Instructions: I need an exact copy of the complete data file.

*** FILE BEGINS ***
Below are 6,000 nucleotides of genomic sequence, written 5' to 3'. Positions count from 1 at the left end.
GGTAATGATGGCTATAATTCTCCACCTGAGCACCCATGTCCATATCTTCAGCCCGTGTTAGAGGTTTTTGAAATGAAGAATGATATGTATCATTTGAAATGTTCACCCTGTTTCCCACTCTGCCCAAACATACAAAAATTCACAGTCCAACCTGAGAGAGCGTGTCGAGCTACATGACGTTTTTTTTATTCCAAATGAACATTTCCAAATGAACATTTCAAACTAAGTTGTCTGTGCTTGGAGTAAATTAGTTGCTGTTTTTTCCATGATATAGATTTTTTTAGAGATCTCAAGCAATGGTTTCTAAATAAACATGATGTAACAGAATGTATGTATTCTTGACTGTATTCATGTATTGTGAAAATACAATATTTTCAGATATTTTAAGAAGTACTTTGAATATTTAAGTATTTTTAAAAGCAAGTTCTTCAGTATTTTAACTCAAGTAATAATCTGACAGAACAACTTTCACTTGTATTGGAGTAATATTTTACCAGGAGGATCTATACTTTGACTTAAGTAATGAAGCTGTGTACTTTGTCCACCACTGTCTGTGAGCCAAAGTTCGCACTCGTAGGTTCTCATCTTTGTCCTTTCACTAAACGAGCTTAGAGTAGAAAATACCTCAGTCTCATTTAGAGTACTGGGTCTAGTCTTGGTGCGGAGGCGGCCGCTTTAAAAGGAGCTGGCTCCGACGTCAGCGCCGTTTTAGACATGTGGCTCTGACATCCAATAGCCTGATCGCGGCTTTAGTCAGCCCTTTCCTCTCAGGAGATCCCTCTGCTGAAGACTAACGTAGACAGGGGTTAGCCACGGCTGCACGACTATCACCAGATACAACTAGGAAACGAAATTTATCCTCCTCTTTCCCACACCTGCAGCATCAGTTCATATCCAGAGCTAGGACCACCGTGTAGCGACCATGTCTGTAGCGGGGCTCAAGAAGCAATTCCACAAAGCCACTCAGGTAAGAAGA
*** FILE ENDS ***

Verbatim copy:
Below are 6,000 nucleotides of genomic sequence, written 5' to 3'. Positions count from 1 at the left end.
GGTAATGATGGCTATAATTCTCCACCTGAGCACCCATGTCCATATCTTCAGCCCGTGTTAGAGGTTTTTGAAATGAAGAATGATATGTATCATTTGAAATGTTCACCCTGTTTCCCACTCTGCCCAAACATACAAAAATTCACAGTCCAACCTGAGAGAGCGTGTCGAGCTACATGACGTTTTTTTTATTCCAAATGAACATTTCCAAATGAACATTTCAAACTAAGTTGTCTGTGCTTGGAGTAAATTAGTTGCTGTTTTTTCCATGATATAGATTTTTTTAGAGATCTCAAGCAATGGTTTCTAAATAAACATGATGTAACAGAATGTATGTATTCTTGACTGTATTCATGTATTGTGAAAATACAATATTTTCAGATATTTTAAGAAGTACTTTGAATATTTAAGTATTTTTAAAAGCAAGTTCTTCAGTATTTTAACTCAAGTAATAATCTGACAGAACAACTTTCACTTGTATTGGAGTAATATTTTACCAGGAGGATCTATACTTTGACTTAAGTAATGAAGCTGTGTACTTTGTCCACCACTGTCTGTGAGCCAAAGTTCGCACTCGTAGGTTCTCATCTTTGTCCTTTCACTAAACGAGCTTAGAGTAGAAAATACCTCAGTCTCATTTAGAGTACTGGGTCTAGTCTTGGTGCGGAGGCGGCCGCTTTAAAAGGAGCTGGCTCCGACGTCAGCGCCGTTTTAGACATGTGGCTCTGACATCCAATAGCCTGATCGCGGCTTTAGTCAGCCCTTTCCTCTCAGGAGATCCCTCTGCTGAAGACTAACGTAGACAGGGGTTAGCCACGGCTGCACGACTATCACCAGATACAACTAGGAAACGAAATTTATCCTCCTCTTTCCCACACCTGCAGCATCAGTTCATATCCAGAGCTAGGACCACCGTGTAGCGACCATGTCTGTAGCGGGGCTCAAGAAGCAATTCCACAAAGCCACTCAGGTAAGAAGA